Culture & Lifestyle
Published August 3, 2020

Author Megan Margulies on Her Grandfather Joe Simon and New Book 'My Captain America'

A personal look into the life and lessons of a legendary Marvel creator!

First appearing in CAPTAIN AMERICA COMICS (1941) #1, the Super Hero Steve Rogers, AKA Captain America, made his debut thanks to his co-creators Jack Kirby and Joe Simon. While Simon’s career and contributions to the comic book industry may be well-known, it’s his granddaughter, Megan Margulies, that helps us see him in a new light—as a grandparent—in My Captain America: A Granddaughter's Memoir of a Legendary Comic Book Artist, published by Pegasus Books.

My Captain America: A Granddaughter's Memoir of a Legendary Comic Book Artist

We spoke to Megan about her memoir, the relationship she had with her grandfather, and what she would like fans to know about both him and her book. 

Tell us a little bit about yourself and about your memoir, My Captain America: A Granddaughter's Memoir Of A Legendary Comic Book Artist.

I always wanted to be a writer. There was never a question in mind about that, but things got in the way—like having to pay rent and pay off college loans. It wasn’t until I became a stay-at-home mom that I had more opportunities, or maybe more discipline, to set aside time for my writing. I was always interested in writing about my NYC childhood, and my grandfather was such an integral part of my upbringing.

I grew up 40 blocks north of his apartment. I think I needed some time though, some distance, from when I lost him to be able to fully explore what he meant to me. He died in 2011, and it wasn’t until 2017 that I started to delve into it. The book explores themes of love and loss, maybe a love that isn’t talked about as much as other familial bonds. It’s about carrying someone who you loved and lost as your life continues on. I’m very fortunate that Daddy Joe co-created such an iconic, popular character like Captain America. There are reminders of him everywhere.

What inspired you the most to write a memoir about your grandfather, affectionately referred to as Daddy Joe in the book?

The book is a tribute to him and the 30-plus years I had with him. It’s also a way for me to shout from the rooftops about all of his accomplishments, all of his contributions to the comic book world that maybe not everyone knows about. It’s amazing how much the comic book industry has grown, but I think it’s important to remember and pay tribute to the founding fathers.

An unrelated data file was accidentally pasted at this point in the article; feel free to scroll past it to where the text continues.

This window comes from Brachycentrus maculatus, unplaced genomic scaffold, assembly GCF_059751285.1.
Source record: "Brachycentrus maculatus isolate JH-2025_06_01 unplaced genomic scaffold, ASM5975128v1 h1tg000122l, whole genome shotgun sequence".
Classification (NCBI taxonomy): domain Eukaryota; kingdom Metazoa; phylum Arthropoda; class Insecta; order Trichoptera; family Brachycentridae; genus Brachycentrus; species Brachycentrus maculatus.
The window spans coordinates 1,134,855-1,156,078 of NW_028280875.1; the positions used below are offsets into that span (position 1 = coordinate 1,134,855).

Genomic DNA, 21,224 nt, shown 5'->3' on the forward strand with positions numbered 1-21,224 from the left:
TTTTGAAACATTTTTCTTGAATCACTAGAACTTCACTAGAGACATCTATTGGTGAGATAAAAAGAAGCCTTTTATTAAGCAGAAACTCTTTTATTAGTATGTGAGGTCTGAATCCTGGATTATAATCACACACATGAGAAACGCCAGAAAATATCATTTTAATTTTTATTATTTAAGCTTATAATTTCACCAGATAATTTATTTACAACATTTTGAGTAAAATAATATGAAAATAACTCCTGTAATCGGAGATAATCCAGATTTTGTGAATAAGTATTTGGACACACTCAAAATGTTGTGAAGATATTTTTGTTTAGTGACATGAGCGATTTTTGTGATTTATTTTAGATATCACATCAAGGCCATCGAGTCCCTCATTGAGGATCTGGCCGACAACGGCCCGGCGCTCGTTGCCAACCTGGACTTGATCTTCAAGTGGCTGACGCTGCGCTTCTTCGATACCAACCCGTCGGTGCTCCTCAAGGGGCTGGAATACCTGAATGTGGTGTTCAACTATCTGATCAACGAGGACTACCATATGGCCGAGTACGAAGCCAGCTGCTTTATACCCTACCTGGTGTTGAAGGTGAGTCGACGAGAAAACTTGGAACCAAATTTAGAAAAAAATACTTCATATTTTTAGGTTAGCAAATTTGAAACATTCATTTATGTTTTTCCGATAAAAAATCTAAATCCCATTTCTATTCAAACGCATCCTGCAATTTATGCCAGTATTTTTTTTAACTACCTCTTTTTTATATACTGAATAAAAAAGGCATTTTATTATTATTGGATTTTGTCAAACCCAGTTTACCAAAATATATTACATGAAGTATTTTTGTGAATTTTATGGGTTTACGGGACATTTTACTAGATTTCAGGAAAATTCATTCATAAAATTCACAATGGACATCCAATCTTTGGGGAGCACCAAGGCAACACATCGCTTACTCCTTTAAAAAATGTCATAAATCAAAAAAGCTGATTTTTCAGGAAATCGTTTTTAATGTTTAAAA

Can you talk about which aspects or time periods of your and Joe’s life that you focus on throughout the book?

The first chapter introduces both his upbringing in Rochester, New York starting in 1913 and my childhood in New York City beginning in 1981. The main thread of the book is my coming-of-age story and relationship with Daddy Joe, but there are flashes back to his life and career—most importantly the early years of his career including connecting with Jack Kirby and co-creating Captain America and romance comics.

Captain America Comics (1941) #1

Captain America Comics (1941) #1

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What was your relationship like? Did you chat with him about comics?

He was such a comforting presence for me. I felt at peace in his apartment and loved watching him draw. He used to get boxes of comic books from publishers and I would sort through them and pull out the Archie comics. I don’t think he ever felt slighted! I’d also try and sell them at school for a dollar. He got a kick out of that. I’m so happy he lived long enough to see the first Captain America movie. He was totally blown away and very excited.

What are some of the life lessons you learned from him?

He wasn’t the type to give heartfelt life advice, aside from the occasional, “Don’t take #%$@ from anyone.” But I learned a lot just by being his granddaughter and watching him work. I learned the importance of taking your artistic work seriously, to take pride in it. Being an artist—in any form—is often seen as an extracurricular of sorts, simply a hobby. It was amazing to have a successful artist in the family.

Since Joe was an artist, writer, editor, and publisher, and considering you're an established writer yourself with essays appearing in the Washington Post, New York Magazine, and Women's Day, was there any advice he gave to you about being a part of the publishing industry? 

Although my writing career didn’t really begin until after he died, he knew that I wanted to write and edit. He let me take on the role of contributing editor when he was writing his memoir, My Life in Comics. It was exciting for me to be involved in the process, but it was also a great way to learn more about his life and career. His editor, Steve Saffel at Titan Books, was very kind to let me join in on the fun. I’m sure some of my edit suggestions back then were cringe-worthy. I was just getting my feet wet.

What would you like fans of Joe to know about this book?

Most importantly, I want to say thank you to his fans—to those who keep his memory alive. My family is so grateful to anyone who knows the importance of his work, and who helps to spread the word about his accomplishments. He was our Super Hero, and we carry that pride with us wherever we go. I also want to tell his fans to share the book with their non-comic book loving friends! I think we tend to forget that creators of comic books are artists who lead complicated, beautiful lives that are worth sharing. Their stories touch on universal themes—like love and loss—that everyone can relate to.

My Captain America: A Grandaughter's Memoir of a Legendary Comic Book Artist, written by Megan Margulies and published by Pegasus Books, is available tomorrow, August 4!


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